People all across the country noticed something new on TV during the Super Bowl a new ad campaign like no other. Approximately $133 million of the taxpayers’ money is now being used for a national ad campaign to promote the census. But for many Americans this raises the following question: Why should we care?
The census has more of a bearing on the future of the country than many Americans would care to imagine. The results of the census not only determine how many representatives a state receives in the House of Representatives, but also influence how and where congressional districts are laid out. In addition, the census results decide the votes assigned to states in the Electoral College and the percentage of funds they receive from federal spending projects.
The most alarming aspect of the census, however, is that these distributions will bear no correlation to the number of United States citizens. The current census attempts to count every person in America regardless of citizenship. The census does not require respondents to declare whether or not they are legal citizens. As a result, the illegal population can completely alter results in some regions of the country.
This means that states like California and Texas will receive both extra representation in Congress and extra Electoral College votes due to the large number of illegal immigrants within their borders. Not only does this not make sense, it unfairly take votes away from other states. On the same token, some cities with extreme poverty where government funds are most needed are undercounted by the census and thus miss out on valuable opportunities.
It is ironic that people who are here illegally, and therefore should have no access to government-run programs nor have a say in government, can have such a large effect on our country’s political process. It is especially troubling that the current onslaught of advertising is aimed at communities most likely to have illegal aliens. If the census is implemented according to plan, it will have by far the highest ever response from illegal aliens.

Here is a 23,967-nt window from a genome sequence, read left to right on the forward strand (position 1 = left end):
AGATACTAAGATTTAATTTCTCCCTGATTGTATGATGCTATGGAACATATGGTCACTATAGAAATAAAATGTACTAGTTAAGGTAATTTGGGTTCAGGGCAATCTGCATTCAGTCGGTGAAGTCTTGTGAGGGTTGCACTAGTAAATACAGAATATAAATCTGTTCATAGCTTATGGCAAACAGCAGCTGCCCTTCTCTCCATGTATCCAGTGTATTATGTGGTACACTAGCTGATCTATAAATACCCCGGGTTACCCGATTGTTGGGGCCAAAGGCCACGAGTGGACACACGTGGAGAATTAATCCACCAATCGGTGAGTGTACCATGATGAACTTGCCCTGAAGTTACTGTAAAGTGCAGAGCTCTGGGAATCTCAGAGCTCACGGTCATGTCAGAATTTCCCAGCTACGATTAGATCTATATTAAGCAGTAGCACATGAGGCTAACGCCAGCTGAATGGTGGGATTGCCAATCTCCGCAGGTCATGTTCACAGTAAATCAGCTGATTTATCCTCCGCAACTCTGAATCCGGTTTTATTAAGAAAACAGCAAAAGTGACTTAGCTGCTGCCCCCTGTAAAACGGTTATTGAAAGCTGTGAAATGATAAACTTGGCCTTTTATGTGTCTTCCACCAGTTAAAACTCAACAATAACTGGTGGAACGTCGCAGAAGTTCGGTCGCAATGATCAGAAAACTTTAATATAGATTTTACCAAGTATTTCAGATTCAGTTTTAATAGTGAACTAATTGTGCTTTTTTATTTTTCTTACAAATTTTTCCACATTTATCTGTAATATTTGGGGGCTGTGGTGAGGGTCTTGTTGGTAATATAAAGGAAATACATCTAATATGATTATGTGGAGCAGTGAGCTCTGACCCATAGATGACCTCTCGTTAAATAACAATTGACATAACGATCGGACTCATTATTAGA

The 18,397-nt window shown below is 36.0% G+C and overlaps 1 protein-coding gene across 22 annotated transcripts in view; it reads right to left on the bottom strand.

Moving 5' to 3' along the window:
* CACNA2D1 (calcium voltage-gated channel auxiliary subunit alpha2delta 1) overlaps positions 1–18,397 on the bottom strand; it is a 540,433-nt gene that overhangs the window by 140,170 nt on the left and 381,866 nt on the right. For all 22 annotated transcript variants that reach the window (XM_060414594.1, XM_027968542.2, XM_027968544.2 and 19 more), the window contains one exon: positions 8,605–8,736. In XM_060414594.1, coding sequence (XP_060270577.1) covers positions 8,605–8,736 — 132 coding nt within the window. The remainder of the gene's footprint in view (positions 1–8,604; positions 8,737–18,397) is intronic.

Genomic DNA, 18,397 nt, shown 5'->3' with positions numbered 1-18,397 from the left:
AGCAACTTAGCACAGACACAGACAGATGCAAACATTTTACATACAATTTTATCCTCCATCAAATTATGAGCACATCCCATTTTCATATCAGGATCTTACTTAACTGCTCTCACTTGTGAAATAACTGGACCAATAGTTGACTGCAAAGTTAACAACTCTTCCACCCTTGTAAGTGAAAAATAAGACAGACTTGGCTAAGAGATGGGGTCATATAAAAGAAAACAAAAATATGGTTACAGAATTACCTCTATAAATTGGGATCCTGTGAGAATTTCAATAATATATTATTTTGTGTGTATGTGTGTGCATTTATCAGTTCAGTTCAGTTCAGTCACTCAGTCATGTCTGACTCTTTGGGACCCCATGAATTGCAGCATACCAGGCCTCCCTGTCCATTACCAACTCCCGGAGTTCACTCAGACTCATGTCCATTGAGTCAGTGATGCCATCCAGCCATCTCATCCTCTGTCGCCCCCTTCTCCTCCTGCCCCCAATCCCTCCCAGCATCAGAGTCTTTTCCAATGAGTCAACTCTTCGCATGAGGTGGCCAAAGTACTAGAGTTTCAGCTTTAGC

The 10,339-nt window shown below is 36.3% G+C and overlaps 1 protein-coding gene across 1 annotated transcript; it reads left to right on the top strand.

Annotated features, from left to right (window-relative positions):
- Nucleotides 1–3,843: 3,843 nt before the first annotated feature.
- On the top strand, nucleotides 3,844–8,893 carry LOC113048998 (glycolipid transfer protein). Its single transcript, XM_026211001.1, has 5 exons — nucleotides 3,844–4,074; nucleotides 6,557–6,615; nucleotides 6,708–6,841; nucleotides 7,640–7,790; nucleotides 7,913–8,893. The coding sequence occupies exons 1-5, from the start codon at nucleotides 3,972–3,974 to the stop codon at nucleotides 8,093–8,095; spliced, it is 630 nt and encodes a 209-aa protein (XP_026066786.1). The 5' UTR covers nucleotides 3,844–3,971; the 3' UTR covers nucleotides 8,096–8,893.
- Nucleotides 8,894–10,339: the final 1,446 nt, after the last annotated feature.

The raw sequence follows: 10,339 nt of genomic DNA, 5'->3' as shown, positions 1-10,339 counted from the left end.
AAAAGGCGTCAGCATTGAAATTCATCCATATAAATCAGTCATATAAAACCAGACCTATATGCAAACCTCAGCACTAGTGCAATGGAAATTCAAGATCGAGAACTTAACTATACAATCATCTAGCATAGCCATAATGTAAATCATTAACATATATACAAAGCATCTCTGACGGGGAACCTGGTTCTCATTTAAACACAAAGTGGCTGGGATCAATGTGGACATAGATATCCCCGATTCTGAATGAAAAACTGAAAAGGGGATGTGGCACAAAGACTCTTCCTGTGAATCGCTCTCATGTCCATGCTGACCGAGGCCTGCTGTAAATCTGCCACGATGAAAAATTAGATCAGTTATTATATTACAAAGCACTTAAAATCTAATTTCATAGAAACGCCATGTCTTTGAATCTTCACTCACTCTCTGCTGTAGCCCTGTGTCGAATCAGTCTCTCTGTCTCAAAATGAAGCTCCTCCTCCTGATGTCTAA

In addition to the pure representative problems that result from faulty data collection, money is a significant concern with this census. On top of the huge budgetary allowance that was already allotted to the census, the Obama administration gave an extra $1 billion of stimulus money to the Census Bureau. This money could be spent elsewhere far more productively.
The results of the census will also affect the money local communities receive. Census data will be used to allocate federal funds worth more than $400 billion. ‘Every grant you apply for uses the statistics from the census,” said Robert Bowser, mayor of East Orange, N.J., and vice chairman of a U.S. Conference of Mayors census panel. ‘If it’s not done properly … it’s a major problem.” As this quote illustrates, the census actually matters.
One final concern with the current census is its injection of politics into what should be a non-partisan process. The Census Bureau has enlisted the help of thousands of Americans in order to get a ‘complete and accurate” result. Many of these volunteers, however, are coming from the long list of people that actively worked on Obama’s campaign. Originally, this included the Association of Community Organizations for Reform Now, until controversy made it more of a liability than an asset. As thousands of volunteers gather information all over the country, we have reason to be concerned that political bias may affect the data they collect.
With these issues in mind, we can only hope that the census provides the accurate and unbiased count of our nation’s population that the framers of the Constitution intended. The problems we are seeing must be corrected in future years. For now, fill out your census accurately and hope for the best.
Rogers is a member of
the class of 2012.